Navigation for life
Katie Palmitier | Wednesday, November 8, 2006
We have all seen one, want one, or have one. GPS vehicle navigation systems seem to be the hottest new car accessory, and I cannot help but become obsessed with them myself. Who could not possibly desire to have a pleasant, comforting voice telling you when and where to turn, what to do if you’ve made a mistake, and where to go when help is needed? The rear view camera is also a hot commodity; a camera showing the driver exactly how far he or she can reverse so a nearby object is not destroyed. And most recently, Lexus released a luxury vehicle that parks itself. Thanks to technology, driving is now virtually effortless. No more accidents, no more getting lost, and no more wrong turns.
Unfortunately, technology has yet to create a navigation system for life. This much-needed invention could be the answer to all of life’s questions and the solution to everyday problems. There have been times when I could have used a rear view camera so I would not have crossed over the yellow line in an argument with a friend or family member, and times when I needed the “park assist” gadget to take a midterm exam for me. And I am in dire need of a navigation system right now to tell me what classes to take and when to take them, as well as to put me on the right path to my dream job with no wrong turns or obnoxious co-workers standing in my way.
Not only would a navigation system be beneficial to my career and academic success, but my social life as well. I could use a pleasant, comforting voice to tell me which boys to date, what group of friends is right for me, and when to make a U-turn when I walk out of my room wearing Uggs and a mini-skirt. Heartbreak could be avoided, friends would last forever, and fashion faux pas would no longer exist.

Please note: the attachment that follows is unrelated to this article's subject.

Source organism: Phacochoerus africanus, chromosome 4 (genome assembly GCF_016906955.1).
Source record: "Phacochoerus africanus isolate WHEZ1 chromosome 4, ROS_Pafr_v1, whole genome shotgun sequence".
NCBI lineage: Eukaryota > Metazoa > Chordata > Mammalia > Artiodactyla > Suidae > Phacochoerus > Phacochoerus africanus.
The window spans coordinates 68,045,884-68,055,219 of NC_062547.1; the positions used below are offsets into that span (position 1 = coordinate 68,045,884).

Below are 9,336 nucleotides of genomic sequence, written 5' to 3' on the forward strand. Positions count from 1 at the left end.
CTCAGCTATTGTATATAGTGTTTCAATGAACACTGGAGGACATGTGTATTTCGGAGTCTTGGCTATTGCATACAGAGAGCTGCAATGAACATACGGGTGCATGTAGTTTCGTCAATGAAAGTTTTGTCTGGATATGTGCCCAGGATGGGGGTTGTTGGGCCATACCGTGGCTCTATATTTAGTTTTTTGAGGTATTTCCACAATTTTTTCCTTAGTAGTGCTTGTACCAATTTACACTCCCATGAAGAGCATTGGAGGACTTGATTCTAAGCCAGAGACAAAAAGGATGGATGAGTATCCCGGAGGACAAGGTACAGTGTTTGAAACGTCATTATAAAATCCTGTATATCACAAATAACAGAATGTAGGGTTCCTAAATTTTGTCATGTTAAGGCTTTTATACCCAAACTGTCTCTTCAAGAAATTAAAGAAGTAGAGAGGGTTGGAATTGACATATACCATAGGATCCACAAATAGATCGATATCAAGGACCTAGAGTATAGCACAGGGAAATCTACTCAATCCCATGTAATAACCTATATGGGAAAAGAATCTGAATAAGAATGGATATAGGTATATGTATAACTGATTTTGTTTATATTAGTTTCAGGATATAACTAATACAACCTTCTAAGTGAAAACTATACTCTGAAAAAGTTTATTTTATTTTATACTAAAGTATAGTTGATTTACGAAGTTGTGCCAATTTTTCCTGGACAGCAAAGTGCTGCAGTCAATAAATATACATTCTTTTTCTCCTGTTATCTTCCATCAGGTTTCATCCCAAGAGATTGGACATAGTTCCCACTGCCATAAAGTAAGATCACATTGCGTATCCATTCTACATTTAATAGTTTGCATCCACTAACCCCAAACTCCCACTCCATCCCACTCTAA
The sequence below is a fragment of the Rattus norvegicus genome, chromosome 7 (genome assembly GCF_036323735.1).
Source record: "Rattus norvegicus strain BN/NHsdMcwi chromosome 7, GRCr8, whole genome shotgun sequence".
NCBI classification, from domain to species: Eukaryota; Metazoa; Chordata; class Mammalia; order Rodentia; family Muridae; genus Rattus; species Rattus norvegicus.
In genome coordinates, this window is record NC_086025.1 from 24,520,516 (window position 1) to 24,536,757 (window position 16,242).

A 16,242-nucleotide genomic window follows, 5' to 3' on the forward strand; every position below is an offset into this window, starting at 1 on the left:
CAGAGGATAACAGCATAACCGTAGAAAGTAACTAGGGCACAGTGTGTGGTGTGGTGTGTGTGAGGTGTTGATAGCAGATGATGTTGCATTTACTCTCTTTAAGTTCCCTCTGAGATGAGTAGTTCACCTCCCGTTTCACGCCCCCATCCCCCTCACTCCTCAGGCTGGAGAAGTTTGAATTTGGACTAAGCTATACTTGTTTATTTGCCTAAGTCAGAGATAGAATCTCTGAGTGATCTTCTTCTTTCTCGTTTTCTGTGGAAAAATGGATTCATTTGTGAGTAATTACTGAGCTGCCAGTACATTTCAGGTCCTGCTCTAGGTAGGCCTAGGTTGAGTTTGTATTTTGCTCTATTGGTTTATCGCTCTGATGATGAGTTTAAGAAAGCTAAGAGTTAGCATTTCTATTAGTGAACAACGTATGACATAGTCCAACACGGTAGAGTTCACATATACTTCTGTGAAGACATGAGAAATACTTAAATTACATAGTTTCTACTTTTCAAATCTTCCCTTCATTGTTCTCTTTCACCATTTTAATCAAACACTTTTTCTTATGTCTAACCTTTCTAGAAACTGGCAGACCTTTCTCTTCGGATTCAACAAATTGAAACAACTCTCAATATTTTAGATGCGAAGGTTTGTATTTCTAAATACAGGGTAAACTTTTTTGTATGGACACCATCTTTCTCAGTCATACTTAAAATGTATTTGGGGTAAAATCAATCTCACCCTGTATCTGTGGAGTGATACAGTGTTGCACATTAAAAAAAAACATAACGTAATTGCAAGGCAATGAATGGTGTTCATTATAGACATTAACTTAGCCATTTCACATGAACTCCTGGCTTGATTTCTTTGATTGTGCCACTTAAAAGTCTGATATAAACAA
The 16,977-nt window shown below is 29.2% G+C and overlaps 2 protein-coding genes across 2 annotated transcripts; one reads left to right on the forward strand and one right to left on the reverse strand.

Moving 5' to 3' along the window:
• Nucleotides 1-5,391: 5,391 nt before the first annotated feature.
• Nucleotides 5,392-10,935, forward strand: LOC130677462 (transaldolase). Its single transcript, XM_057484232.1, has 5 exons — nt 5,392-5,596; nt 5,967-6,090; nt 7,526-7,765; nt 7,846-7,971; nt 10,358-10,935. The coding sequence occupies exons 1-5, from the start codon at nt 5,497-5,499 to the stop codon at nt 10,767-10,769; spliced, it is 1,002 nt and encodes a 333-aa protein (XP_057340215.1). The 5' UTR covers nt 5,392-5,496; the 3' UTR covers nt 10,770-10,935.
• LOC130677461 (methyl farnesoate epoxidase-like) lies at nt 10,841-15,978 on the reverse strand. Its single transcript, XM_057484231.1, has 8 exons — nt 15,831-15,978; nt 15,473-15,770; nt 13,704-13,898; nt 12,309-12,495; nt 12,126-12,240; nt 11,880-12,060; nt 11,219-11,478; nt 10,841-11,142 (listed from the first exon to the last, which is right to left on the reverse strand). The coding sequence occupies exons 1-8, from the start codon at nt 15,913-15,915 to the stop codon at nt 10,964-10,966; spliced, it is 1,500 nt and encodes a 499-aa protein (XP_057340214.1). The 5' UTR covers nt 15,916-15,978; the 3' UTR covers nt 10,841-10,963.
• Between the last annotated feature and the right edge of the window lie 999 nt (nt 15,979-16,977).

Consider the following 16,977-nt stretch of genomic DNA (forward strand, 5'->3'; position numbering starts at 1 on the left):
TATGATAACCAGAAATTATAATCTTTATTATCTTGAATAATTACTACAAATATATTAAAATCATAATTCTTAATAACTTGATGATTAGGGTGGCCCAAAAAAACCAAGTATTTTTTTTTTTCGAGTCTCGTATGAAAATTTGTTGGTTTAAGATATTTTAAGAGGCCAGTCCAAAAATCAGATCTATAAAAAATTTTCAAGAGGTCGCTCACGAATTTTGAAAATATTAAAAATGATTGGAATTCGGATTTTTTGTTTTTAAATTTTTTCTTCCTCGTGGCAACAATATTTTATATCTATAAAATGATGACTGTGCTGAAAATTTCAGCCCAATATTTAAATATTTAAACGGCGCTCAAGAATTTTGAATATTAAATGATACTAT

Although this type of system could be the vehicle to lead us down the carefree road to happiness, it is a mere figment of my imagination. However, the resources and tools are available in our everyday lives to form our own personal, non-technological, navigation systems.
Family can act as our rear view camera. They know what we want to do and will do everything in their power to help us get to our final destination safely. Family can set off the warning tones when they feel one of their own is becoming dangerously close to some bad choices. Their voices of reason are quietly subtle at first, beep…beep… beep, but soon increase to the strong BEEP BEEP BEEP to let you know you could be making a huge life-altering mistake.
Friends are our real life version of the “park assist” Lexus. While we are in control of our own lives, our friends are the ones that travel right along with us. Giving advice, helping with homework, and enjoying time together make us feel as though we are not on this journey alone.
Faith acts as our GPS navigation system. When it comes down to it, the direction of our lives is placed in hands other than our own. A strong faith in any religion can provide guidance, security, and comfort as we make decisions or face defeat. While mistakes and wrong turns will be made, lessons will be learned and our faith is there to help us recognize our mistakes and place us back on the right track. Whether it is on the Holy Spirit, a Guardian Angel, or whatever higher power you place your trust, it is comforting to know that there is a guiding force looking out for you and leading you in the right direction.
On the road of life, we are faced with many challenges; challenges that not even a navigation system could overcome. Each wrong turn and every fender bender builds character, strengthens relationships and teaches valuable lessons. The fight with your best friend teaches forgiveness, the break up with your boyfriend or girlfriend gives strength, and the D on your theology paper inspires diligence. These lessons cannot be observed through a rear view camera and cannot be taught by a navigation system. Only real life experience, support from loved ones, and faith can lead you confidently down the road of life.
Katie Palmitier is a sophomore political science major. She can be contacted at [email protected]
The views expressed in this column are those of the author and not
necessarily those of The Observer.